The Magic & Mystery Of Birds by Noah Strycker (book review).

I have no idea why they thought of us unless it was because we are geeky when Noah Strycker’s book ‘The Magic & Mystery Of Birds’ landed on my doorstep with nary a bird delivering it. Once I started reading, I suddenly realised just how much like an alien species birds actually are and then how close their behaviour can be to us. As the older species, the birds were doing our kind of behaviour first. Various species have senses that we don’t have and their own level of intelligence and its easy to forget how birds fill every evolutionary niche like we do. Don’t forget, some birds are also tool users, something once thought exclusive to mammals, although this book doesn’t focus on that.


There’s a lot of useful information. The first domesticated bird was actually the pigeon 5000 years ago because they could be trained to carry messages and long before the chicken was farmed. Exploring how pigeons navigate, there are areas which become dead spots for them which should leave you scratching your heads as to what causes it, especially as they navigate by landmarks than magnetic.

Starlings get a chapter to themselves about how they’ve propagated across the world. We might have gotten the grey squirrel from the USA but we gave them the starlings and they’ve got bigger numbers over there. Our native starling population is going down at the moment. Although I think they can deprive the other smaller species of food in the gardens, seeing them out in the sticks doing their mass flight at dawn and twilight always leaves a feeling of awe that they never collide. Indeed, there’s a computer program that can imitate it and has been used in films like ‘Batman Returns’.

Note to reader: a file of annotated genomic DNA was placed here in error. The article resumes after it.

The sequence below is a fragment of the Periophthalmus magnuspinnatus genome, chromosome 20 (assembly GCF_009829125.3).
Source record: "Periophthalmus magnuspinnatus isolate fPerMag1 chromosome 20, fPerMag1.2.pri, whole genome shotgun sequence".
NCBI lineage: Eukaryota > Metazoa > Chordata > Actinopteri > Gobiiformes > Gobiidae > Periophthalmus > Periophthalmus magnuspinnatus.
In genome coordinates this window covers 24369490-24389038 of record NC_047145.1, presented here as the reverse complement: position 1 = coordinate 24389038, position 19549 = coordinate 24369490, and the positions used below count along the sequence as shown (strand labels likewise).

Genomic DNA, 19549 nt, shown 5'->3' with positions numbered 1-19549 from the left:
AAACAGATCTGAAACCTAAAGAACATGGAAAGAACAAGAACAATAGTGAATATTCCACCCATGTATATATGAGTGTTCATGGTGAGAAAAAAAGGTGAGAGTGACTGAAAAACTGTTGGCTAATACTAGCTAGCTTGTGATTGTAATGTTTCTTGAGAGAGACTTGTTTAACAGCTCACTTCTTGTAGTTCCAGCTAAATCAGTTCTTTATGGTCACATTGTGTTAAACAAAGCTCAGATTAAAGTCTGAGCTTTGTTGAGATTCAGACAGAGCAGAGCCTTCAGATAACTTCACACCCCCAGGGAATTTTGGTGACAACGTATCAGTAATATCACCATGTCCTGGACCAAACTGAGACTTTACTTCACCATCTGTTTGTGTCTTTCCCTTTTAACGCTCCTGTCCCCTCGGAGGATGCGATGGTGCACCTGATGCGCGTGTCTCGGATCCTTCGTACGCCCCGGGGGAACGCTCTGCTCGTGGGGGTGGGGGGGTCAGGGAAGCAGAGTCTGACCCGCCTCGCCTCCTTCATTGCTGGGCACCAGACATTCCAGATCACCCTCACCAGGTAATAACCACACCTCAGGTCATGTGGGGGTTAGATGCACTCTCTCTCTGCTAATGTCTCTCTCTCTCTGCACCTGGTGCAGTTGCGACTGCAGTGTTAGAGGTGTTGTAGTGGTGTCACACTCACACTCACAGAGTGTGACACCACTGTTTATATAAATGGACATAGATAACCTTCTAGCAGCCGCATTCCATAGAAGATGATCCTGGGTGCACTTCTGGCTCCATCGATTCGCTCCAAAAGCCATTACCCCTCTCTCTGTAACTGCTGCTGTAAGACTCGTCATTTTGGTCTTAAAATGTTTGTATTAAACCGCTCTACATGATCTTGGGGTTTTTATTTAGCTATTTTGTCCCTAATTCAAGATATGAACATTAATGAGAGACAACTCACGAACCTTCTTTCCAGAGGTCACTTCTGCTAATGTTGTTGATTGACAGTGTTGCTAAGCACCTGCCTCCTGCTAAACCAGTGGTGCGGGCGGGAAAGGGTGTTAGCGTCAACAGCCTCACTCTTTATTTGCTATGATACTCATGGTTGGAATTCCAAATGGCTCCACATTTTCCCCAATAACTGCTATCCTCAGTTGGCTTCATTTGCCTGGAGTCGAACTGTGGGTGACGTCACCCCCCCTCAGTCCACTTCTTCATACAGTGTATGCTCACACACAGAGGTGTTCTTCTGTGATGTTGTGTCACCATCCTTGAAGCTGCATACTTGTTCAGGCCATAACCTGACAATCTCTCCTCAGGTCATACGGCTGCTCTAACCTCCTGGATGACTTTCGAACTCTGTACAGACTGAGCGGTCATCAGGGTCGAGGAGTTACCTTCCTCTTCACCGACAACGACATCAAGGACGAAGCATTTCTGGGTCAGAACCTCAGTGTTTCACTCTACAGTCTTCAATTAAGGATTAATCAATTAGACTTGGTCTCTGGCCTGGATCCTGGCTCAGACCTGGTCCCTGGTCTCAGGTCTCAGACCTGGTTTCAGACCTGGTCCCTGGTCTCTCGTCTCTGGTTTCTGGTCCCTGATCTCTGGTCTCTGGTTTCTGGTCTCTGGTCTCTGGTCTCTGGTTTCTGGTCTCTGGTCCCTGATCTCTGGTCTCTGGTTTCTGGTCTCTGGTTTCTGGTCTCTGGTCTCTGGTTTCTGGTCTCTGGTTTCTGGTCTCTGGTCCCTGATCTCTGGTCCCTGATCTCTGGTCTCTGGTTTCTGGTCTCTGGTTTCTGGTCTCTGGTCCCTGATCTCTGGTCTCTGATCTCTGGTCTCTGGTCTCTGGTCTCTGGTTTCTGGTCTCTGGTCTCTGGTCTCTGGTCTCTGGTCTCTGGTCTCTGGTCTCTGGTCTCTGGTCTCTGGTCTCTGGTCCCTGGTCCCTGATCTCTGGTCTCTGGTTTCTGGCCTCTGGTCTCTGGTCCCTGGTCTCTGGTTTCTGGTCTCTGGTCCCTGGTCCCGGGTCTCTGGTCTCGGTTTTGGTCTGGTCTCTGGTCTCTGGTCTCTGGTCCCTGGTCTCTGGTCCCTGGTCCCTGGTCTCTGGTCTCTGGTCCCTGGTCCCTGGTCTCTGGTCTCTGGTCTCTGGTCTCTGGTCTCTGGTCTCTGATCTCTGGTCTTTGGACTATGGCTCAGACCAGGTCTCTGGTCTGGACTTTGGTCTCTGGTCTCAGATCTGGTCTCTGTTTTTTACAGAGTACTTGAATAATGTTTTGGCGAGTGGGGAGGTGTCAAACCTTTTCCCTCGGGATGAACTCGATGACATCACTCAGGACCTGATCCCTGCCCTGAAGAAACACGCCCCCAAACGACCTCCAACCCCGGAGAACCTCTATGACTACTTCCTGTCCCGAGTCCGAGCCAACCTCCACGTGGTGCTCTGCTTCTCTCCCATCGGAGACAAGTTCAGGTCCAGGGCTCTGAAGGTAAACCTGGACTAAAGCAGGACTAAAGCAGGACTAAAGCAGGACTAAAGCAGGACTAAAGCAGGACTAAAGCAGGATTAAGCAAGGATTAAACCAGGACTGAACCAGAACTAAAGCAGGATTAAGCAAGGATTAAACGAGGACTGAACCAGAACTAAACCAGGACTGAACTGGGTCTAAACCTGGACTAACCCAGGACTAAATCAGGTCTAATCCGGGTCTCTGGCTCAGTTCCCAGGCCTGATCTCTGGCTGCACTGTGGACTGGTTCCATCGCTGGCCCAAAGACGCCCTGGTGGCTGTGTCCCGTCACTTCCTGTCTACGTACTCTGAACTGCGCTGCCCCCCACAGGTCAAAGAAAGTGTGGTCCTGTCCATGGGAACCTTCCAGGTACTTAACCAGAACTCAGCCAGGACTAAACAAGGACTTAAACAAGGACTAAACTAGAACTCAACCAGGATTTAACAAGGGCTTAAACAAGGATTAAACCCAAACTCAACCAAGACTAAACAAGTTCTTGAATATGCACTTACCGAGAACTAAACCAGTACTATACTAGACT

I should point out this is basically an American book, the original title being ‘The Thing With Feathers’. Unlike the UK, where bird followers are called twitchers, in the USA, they are called ‘birders’.

Reading Strycker’s experiments to see if vultures track carrion by sight or smell shows how he developed his interest in birds, although this is not a book about his career just insights from his investigations.

The more I read into this book, the more I started to appreciated the difference in intelligence and perceptions of our avian colleagues and even ended up watching Snowball the cockatiel showing a taste for music and dancing on YouTube after he pointed it out. A second tune I watched showed Snowball doing a different beat to it. Just goes to show that birds had rhythm before humans.

Considering that birds have descended from dinosaurs, which filled most niches at the time as well, can it be any more surprising that birds have shown a similar thing today. It’s hardly surprising to me that the corvids family (that’s the one that contains magpies, rooks, ravens, etc.) is the smartest. The bower birds show artistic ability and as Strycher points out, a knowledge of perspective, enabling the male bowers to entice the female bowers. Romance also exists in birds and shares similarities to humans including infidelity.

I can see what is meant by the comparison of humans to birds, although it makes more sense the other way around. If anything, it’s a demonstration of evolution that extends into behaviour will fill in every niche whether we want it to or not. When you consider real intelligence is only amongst a small selection of bird species, then it re-enforces my thought that it might not be as high up the list of evolutionary requirement of survival. As such if you do pick up this book then I think you will learn a lot.

GF Willmetts

September 2015

(pub: Souvenir Press. 288 page indexed small enlarged paperback. Price: £12.00 (UK). ISBN: 978-0-28564-323-9)

check out website: www.souvenir

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